MANSELL, FRANCIS (1579 - 1665), three times principal of Jesus College, Oxford

Name: Francis Mansell
Date of birth: 1579
Date of death: 1665
Child: Jane Stepney (née Mansel)
Parent: Francis Mansel
Gender: Male
Occupation: principal of Jesus College, Oxford
Area of activity: Education
Author: Robert Thomas Jenkins

one of the Mansels of Muddlescombe (Kidwelly), descendants of Francis Mansell, second son of Sir Edward Mansel (see under Mansel) — the papers of this branch are at N.L.W. He was b. in 1579 (christened 23 March 1578/9), third son of the above Francis. From Hereford school, he went in November 1607 to Jesus College, Oxford, graduated 20 February 1608/9, and proceeded D.D. in 1624. He was elected Fellow of All Souls (though not on his first attempt in 1613). At the end of July 1620 he was made principal of Jesus by the vice-chancellor, despite opposition from some of the Fellows. Mansell ejected four of these; but (possibly deeming his place too hot to hold) resigned in 1621, and was replaced by Eubule Thelwall. But when Thelwall died (1630) Mansell obtained the principalship without difficulty. He was, says E. G. Hardy, ‘by far the most picturesque figure in the College history.’ Very authoritarian, he yet proved very sagacious; he greatly enlarged the college buildings, contributed liberally to its funds, and gathered in many donations. When the Civil War broke out, Mansell was in Wales, where he remained for years (while Oxford was under siege), assisting the royalist cause; but when in 1647 the parliamentary visitors descended upon Oxford, he hurried there to stand his ground. In 1648 he and the Fellows were deprived, and he returned to Wales, living for a time at Llantrithyd Court, Glam. But in 1651 he was back in Oxford — in the same year (so greatly was he respected at Jesus), he was allowed to occupy rooms in the tower above the college gate; there he remained during the principalship cf his two successors, until the Restoration restored him in his turn. But he was now an old man, with failing eyesight; he resigned in seven months (1661), being succeeded by Leoline Jenkins; but he continued to reside in college, and d. there 1 May 1665; ‘a man of sternness indeed, and severity … but one who had gained in a singular degree the love and veneration of every member of his College’ (Hardy). He left all his property to Jesus College.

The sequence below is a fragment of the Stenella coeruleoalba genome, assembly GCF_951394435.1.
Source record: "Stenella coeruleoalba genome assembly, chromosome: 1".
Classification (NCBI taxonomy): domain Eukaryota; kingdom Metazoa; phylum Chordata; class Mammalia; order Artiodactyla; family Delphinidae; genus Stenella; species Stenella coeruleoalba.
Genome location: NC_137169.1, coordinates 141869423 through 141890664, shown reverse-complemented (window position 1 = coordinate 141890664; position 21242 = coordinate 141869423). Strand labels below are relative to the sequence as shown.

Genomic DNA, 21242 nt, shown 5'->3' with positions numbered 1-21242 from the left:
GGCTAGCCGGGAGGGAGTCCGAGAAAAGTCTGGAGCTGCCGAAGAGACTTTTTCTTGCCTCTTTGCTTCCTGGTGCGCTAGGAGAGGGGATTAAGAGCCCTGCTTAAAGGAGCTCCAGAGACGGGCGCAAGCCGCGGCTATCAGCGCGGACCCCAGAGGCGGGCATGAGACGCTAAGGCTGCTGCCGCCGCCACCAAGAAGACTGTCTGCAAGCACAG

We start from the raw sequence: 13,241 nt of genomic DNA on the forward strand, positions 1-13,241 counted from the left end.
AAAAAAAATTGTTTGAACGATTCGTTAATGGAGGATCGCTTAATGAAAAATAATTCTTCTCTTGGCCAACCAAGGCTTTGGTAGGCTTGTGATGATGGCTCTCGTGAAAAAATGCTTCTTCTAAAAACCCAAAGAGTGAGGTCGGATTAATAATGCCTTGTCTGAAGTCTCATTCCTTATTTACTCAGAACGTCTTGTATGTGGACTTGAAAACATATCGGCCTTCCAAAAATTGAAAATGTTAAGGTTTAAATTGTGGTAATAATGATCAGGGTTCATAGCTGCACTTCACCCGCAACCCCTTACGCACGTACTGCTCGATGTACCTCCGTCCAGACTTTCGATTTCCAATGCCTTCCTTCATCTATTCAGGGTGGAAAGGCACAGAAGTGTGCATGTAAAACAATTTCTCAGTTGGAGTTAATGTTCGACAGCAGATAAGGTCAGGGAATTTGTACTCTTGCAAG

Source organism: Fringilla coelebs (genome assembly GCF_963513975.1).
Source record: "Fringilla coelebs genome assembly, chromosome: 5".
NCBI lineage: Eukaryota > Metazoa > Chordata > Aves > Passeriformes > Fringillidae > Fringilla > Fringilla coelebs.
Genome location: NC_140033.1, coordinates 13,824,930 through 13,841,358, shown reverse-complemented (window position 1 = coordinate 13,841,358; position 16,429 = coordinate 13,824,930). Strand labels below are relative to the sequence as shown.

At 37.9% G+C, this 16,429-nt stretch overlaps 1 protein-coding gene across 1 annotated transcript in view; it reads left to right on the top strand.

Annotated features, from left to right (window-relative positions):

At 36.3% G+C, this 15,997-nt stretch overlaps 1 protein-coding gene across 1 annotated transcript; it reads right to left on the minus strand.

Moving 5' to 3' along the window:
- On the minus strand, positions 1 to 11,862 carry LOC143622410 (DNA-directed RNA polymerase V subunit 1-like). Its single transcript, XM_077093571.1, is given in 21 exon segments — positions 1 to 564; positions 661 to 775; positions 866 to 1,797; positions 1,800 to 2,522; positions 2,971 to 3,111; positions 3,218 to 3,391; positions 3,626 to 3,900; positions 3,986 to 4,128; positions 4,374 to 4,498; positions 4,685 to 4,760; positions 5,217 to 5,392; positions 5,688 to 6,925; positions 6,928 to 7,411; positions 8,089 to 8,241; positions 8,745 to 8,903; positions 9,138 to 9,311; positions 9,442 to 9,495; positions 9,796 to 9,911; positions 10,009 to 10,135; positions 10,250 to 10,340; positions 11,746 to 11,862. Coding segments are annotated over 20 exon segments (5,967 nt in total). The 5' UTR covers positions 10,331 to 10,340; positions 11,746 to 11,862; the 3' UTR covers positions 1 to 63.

Author

Published date: 1959

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